Museum Studies terms
Words and phrases used in Museum Studies.
Intellectual property rights are legal rights that provide creators protection for original works, inventions, or the appearance of products, artistic works, scientific developments, and so on. There are four types of intellectual property rights (IP): patents, trademarks, copyrights, and trade secrets.
But the number of rights may be different, for different countries. For example, the Netherlands has 9 different kinds of rights (https://www.government.nl/topics/intellectual-property/protection-of-intellectual-property)
The main 4:
Copyright (or author’s right) is a legal term used to describe the rights that creators have over their literary and artistic works. Works covered by copyright range from books, music, paintings, sculpture, and films, to computer programs, databases, advertisements, maps, and technical drawings.
A patent is an exclusive right granted for an invention, which is a product or a process that provides, in general, a new way of doing something, or offers a new technical solution to a problem. To get a patent, technical information about the invention must be disclosed to the public in a patent application.
A trademark is a sign capable of distinguishing the goods or services of one enterprise from those of other enterprises. Trademarks are protected by intellectual property rights.
- Trade secrets
Trade secrets are intellectual property (IP) rights on confidential information which may be sold or licensed.
- Trade secrets
An object that has been given to you, temporarily. You do not own this, the owner is only letting you use it, for instance for an exhibition. At some point, you will have to return it to the owner.
To lend: to give something on loan (= temporarily)
To borrow: to get, receive something on loan (= temporarily)
A mount is a support that helps hold an object in a stable position while on display.
It prevents movement that might stress the object, especially if it is structurally weak or brittle from, for example, age or insect damage.
Narrative used as a noun means: a story. The story can be real or not. Oral storytelling is the earliest method for sharing narratives.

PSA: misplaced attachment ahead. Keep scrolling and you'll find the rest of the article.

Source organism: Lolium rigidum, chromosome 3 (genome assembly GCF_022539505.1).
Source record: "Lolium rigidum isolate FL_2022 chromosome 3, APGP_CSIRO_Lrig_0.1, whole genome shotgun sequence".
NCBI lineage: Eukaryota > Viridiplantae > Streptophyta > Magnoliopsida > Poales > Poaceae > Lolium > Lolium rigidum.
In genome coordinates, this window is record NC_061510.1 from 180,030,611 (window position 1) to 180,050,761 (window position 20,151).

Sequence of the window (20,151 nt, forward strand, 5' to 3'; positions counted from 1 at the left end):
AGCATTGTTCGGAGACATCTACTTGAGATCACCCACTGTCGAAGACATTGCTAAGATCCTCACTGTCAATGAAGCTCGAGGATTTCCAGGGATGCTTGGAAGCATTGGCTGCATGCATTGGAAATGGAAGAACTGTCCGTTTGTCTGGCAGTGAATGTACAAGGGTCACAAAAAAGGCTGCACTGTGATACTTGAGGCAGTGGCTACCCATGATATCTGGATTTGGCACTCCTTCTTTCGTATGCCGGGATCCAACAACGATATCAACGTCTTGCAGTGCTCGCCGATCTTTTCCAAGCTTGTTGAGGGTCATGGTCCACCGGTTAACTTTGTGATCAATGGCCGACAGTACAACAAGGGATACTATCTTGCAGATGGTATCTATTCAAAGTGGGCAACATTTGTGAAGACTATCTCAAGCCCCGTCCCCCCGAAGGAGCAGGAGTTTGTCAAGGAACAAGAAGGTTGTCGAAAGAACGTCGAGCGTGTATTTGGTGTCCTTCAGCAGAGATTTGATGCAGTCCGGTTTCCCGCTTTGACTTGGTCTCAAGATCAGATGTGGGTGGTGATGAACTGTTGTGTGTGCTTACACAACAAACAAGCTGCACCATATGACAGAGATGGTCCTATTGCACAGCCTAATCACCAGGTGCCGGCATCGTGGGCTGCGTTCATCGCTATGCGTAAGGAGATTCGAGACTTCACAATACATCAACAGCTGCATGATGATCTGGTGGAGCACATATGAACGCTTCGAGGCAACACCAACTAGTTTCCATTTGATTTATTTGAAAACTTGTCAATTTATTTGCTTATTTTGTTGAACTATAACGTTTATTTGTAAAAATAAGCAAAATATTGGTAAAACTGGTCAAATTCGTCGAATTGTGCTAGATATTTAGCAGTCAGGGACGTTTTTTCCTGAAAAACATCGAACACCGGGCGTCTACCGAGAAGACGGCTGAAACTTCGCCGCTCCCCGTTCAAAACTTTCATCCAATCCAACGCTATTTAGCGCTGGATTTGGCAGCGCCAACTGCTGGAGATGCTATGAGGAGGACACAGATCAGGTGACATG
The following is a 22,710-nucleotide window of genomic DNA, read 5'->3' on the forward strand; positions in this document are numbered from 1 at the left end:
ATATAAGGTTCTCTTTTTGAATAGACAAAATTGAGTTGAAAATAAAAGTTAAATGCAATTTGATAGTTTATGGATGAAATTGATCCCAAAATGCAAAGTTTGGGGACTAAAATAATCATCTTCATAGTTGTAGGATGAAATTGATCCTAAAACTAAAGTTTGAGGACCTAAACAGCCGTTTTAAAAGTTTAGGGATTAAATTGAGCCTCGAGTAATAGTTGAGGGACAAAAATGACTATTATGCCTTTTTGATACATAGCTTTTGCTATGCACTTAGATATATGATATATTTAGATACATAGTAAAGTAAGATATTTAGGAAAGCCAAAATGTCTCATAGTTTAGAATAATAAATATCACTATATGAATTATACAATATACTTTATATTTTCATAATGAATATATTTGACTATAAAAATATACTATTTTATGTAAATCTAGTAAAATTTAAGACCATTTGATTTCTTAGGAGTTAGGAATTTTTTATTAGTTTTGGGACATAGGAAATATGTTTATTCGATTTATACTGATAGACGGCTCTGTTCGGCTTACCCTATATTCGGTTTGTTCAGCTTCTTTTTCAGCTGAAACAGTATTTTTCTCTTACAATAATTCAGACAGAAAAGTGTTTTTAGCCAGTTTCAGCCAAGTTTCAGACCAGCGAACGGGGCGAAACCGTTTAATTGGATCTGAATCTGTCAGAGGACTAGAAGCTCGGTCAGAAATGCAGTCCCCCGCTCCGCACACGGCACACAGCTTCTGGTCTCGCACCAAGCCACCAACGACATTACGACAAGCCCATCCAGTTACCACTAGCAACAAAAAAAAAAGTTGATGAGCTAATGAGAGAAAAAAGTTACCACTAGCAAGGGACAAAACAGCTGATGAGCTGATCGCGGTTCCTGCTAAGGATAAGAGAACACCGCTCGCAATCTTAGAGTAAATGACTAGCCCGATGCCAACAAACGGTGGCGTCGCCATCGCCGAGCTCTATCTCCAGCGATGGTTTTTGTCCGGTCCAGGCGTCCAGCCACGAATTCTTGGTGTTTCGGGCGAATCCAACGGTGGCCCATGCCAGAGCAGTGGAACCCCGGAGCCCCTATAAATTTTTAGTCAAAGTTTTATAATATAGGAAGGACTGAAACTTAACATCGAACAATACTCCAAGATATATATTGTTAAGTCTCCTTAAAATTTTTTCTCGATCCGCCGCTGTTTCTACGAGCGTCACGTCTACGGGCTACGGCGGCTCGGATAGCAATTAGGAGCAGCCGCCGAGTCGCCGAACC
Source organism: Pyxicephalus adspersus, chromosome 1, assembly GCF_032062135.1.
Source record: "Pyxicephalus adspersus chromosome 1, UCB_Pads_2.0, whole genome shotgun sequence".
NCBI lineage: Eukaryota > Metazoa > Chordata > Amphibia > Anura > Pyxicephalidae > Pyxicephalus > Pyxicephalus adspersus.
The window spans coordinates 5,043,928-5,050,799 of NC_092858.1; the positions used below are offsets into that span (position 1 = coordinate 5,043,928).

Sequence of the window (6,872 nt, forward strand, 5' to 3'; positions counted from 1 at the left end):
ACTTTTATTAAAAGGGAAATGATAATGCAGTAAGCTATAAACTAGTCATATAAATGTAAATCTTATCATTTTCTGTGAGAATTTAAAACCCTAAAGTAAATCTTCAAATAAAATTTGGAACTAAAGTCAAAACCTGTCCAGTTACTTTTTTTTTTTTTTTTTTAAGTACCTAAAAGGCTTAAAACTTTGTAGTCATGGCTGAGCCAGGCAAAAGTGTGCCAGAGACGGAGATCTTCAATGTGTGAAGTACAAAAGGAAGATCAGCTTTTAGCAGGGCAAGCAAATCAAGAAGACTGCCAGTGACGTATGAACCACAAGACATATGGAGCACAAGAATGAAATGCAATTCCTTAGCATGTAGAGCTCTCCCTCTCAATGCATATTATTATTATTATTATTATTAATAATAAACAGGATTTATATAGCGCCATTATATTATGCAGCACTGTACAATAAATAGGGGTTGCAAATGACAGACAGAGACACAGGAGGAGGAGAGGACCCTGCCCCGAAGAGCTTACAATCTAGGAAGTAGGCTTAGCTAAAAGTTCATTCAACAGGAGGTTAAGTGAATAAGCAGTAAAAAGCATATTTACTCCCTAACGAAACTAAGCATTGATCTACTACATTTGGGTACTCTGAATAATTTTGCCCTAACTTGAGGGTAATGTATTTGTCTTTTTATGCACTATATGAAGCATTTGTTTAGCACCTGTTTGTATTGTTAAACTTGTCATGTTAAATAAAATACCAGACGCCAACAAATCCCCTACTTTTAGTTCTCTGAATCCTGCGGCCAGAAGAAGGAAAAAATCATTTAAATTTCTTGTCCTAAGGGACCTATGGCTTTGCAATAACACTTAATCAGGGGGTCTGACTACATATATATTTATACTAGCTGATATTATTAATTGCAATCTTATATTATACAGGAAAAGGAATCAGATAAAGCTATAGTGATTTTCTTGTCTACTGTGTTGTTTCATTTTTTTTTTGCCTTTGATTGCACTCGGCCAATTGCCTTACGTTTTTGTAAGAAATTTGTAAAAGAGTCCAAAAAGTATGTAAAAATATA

Narrative as an adjective is used by museums, to indicate that the museum uses a 'story based' approach for their exhibitions:
"Museums are ideal places where stories can be told that encourage visitors to make their own meanings. Bedford (2001) noted that 'Stories are the most fundamental way we learn. They have a beginning, a middle, and an end.
They teach without preaching, encouraging both personal reflection and public discussion.
Stories inspire wonder and awe; they allow a listener to imagine another time and place, to find the universal in the particular, and to feel empathy for others. They preserve individual and collective memory and speak to both the adult and the child' (p.33)."
A 'niche' is a shallow recess in a wall that is used to display a statue or some other object (see picture). An 'niche market' is used to indicate a small, specialized market for a specific object or service.
Deaf Museums target a 'niche' market of deaf people, sign language users, people interested in deafness, sign languages.
"Object theatre" is an exhibition strategy, akin to the old-fashioned sound and light show, which uses computer technologies to create multimedia and multi-sensory contexts for museum objects. They are designed to bring objects to life without necessitating a hands-on experience. "
From: Storytelling, the real work of Museums, by Leslie Bedford, 2001
An orphan work is a copyrighted work whose owner is impossible to identify or contact. This inability to request permission from the copyright owner often means orphan works cannot be used in new works nor digitized, except when fair use exceptions apply.